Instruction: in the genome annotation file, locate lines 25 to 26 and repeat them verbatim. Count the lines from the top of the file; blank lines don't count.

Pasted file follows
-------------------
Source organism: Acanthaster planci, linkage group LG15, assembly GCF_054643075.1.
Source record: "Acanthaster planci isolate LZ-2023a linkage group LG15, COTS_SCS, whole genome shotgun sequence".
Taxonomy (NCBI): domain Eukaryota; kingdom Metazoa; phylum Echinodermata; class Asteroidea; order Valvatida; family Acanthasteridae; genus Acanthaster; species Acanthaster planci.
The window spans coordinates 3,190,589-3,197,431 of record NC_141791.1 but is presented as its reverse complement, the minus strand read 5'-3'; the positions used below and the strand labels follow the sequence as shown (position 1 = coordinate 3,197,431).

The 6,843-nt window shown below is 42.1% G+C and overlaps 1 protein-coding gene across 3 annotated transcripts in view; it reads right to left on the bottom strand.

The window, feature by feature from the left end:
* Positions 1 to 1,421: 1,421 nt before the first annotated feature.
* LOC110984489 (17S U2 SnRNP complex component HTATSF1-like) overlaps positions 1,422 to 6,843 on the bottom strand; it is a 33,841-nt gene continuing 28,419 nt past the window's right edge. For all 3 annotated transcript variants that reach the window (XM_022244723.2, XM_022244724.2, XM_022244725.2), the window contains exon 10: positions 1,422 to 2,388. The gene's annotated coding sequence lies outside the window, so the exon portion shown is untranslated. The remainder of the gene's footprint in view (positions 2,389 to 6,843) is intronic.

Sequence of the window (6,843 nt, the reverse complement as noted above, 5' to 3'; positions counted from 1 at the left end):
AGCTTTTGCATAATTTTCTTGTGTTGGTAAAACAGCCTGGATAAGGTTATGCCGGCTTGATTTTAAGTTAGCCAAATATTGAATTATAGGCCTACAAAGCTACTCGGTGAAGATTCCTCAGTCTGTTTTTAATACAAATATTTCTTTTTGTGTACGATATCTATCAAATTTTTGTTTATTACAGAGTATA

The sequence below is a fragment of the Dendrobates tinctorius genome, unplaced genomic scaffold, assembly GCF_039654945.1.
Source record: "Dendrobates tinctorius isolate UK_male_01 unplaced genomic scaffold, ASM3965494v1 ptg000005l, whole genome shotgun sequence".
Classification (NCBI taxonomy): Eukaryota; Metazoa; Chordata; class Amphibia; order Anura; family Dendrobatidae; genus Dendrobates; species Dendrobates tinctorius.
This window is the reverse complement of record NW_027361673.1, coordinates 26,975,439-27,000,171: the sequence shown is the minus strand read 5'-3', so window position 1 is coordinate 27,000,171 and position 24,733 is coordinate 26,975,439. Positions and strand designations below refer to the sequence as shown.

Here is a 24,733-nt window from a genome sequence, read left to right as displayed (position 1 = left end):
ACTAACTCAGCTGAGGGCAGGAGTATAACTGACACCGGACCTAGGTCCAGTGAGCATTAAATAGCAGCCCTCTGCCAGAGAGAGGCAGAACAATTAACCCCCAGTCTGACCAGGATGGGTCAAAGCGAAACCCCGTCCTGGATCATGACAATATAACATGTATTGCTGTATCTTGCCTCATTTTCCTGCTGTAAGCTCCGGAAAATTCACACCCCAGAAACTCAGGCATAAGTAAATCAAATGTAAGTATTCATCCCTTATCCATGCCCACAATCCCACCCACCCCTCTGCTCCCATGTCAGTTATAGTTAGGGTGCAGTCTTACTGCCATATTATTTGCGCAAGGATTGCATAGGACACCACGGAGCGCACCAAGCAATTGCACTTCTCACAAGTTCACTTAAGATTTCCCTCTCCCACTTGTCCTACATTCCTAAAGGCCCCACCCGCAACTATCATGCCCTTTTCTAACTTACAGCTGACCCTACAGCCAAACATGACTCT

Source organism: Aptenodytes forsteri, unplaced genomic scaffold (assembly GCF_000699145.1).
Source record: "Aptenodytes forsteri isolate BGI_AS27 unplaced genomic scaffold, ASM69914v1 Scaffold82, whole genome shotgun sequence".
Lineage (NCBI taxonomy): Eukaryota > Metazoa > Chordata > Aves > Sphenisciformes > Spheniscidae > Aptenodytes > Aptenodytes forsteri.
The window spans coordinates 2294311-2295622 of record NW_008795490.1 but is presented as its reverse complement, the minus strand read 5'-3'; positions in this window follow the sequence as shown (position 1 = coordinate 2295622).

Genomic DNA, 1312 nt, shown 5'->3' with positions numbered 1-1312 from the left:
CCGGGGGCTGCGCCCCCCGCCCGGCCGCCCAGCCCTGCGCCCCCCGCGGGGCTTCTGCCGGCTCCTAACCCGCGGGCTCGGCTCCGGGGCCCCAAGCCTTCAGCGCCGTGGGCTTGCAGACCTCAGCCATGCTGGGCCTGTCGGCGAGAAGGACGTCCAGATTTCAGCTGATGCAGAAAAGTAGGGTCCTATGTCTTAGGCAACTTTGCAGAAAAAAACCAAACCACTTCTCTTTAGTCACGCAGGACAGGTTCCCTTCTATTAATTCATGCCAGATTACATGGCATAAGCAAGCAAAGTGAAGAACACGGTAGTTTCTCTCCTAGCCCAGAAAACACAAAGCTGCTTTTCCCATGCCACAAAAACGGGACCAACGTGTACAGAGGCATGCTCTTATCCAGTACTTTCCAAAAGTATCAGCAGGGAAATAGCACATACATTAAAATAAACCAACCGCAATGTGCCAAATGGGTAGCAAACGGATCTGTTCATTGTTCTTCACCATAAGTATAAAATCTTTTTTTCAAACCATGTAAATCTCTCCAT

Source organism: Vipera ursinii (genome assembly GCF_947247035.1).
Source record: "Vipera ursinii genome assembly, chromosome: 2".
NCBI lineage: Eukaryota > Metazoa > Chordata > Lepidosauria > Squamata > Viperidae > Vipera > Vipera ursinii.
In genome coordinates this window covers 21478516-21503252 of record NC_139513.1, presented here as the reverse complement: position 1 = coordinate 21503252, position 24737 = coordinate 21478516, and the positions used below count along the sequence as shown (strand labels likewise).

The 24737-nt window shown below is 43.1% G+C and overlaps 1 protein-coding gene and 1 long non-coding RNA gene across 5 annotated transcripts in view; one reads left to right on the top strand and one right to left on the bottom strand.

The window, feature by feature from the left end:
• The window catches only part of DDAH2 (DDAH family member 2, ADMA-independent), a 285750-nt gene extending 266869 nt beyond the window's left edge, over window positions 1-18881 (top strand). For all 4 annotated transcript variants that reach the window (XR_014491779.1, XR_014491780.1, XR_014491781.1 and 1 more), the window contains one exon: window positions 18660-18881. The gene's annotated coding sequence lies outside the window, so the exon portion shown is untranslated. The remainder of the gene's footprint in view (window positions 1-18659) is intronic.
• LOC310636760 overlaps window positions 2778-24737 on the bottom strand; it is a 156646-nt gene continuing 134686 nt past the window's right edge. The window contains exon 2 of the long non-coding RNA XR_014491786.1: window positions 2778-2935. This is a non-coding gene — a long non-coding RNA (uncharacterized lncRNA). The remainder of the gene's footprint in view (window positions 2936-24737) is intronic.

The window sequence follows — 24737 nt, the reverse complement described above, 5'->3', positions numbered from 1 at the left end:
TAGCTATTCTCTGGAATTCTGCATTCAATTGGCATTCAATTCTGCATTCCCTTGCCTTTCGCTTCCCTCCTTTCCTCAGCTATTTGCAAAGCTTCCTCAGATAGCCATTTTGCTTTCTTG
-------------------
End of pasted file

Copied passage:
NCBI lineage: Eukaryota > Metazoa > Chordata > Lepidosauria > Squamata > Viperidae > Vipera > Vipera ursinii.
In genome coordinates this window covers 21478516-21503252 of record NC_139513.1, presented here as the reverse complement: position 1 = coordinate 21503252, position 24737 = coordinate 21478516, and the positions used below count along the sequence as shown (strand labels likewise).